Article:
A biological tissue is an ensemble of similar cells and their extracellular matrix, characterized by similar structure and functions. Tissues represent the next level of organization after cellular organization; in practice, they are formed by cells of the same type that associate together to perform a common function. Each tissue therefore possesses one or more of its own specific functions, different from those of other tissues.
The English word “tissue” derives from the French word “tissue”, meaning that something that is “woven”, from the past participle of the verb tisser, “to weave”.
The science that studies tissues is histology, which is an important branch of medicine and biology. To study tissues, biologists use mainly microscopes, optical and electronic, as well as techniques of molecular biology and genetics. Tissues are solid, but also liquid, such as blood and lymph.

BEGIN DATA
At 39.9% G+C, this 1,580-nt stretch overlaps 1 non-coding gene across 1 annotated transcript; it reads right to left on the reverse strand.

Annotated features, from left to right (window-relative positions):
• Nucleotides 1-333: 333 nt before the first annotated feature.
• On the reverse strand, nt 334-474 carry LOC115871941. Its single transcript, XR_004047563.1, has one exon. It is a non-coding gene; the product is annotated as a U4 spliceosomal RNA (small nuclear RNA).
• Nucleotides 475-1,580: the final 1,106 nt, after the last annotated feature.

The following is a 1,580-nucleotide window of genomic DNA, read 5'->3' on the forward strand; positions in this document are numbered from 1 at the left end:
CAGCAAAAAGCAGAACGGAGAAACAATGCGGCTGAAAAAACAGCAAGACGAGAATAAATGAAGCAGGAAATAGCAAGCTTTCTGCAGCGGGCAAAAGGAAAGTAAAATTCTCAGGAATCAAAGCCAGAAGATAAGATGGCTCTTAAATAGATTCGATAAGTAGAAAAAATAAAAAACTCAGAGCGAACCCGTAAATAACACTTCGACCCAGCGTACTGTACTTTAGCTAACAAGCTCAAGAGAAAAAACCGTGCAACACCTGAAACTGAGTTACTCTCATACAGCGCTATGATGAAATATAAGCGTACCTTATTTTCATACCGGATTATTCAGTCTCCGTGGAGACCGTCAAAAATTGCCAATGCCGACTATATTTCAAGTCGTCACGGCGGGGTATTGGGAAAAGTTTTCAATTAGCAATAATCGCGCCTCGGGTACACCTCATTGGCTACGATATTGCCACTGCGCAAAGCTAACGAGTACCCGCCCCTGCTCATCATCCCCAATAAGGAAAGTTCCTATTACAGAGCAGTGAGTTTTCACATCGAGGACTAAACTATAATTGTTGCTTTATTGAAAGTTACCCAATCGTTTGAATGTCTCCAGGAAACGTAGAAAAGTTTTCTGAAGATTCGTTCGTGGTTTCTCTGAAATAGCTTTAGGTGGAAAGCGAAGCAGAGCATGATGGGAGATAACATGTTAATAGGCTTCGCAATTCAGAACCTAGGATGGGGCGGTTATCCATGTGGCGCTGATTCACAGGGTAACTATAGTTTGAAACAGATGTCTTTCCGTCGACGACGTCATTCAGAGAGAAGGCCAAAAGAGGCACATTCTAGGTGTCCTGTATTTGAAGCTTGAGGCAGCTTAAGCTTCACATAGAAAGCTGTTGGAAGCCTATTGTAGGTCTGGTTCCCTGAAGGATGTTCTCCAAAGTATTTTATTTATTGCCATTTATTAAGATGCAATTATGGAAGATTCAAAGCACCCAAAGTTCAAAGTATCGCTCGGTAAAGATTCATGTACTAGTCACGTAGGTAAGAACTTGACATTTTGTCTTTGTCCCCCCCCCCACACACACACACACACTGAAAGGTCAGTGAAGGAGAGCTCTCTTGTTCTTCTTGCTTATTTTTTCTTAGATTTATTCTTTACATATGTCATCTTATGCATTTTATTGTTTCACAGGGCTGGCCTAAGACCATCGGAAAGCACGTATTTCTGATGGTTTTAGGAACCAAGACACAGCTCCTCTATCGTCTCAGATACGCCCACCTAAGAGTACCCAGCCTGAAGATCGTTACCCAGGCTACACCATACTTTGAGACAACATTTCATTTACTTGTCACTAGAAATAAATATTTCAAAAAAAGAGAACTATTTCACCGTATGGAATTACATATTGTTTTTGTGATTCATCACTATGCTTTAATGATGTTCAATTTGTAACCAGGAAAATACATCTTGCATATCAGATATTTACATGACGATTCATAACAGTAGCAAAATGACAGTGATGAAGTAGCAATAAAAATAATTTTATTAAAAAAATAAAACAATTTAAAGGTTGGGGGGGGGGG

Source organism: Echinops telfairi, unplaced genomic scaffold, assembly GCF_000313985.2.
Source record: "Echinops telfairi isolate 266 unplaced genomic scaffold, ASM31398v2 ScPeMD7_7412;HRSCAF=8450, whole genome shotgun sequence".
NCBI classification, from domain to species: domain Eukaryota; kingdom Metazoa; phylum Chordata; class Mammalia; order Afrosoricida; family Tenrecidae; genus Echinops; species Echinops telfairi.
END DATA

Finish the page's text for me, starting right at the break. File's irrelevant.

Plant tissue is a characteristic tissue of cormophytic plants. It is possible to recognize two main types of plant tissues: meristematic (or embryonic) and definitive (or adult). The meristematic tissues are formed by cells that have the characteristic of being “totipotent” that is to have the ability to generate up to an entire individual.
There are four basic types of biological tissues present in all animals, from humans to the simplest invertebrates (excluding porifera and placozoa in which the nervous tissue and muscle tissue are missing). These tissues are in turn divided into sub-types, more specialized, and, in higher animals, go to make up the different organs. They are: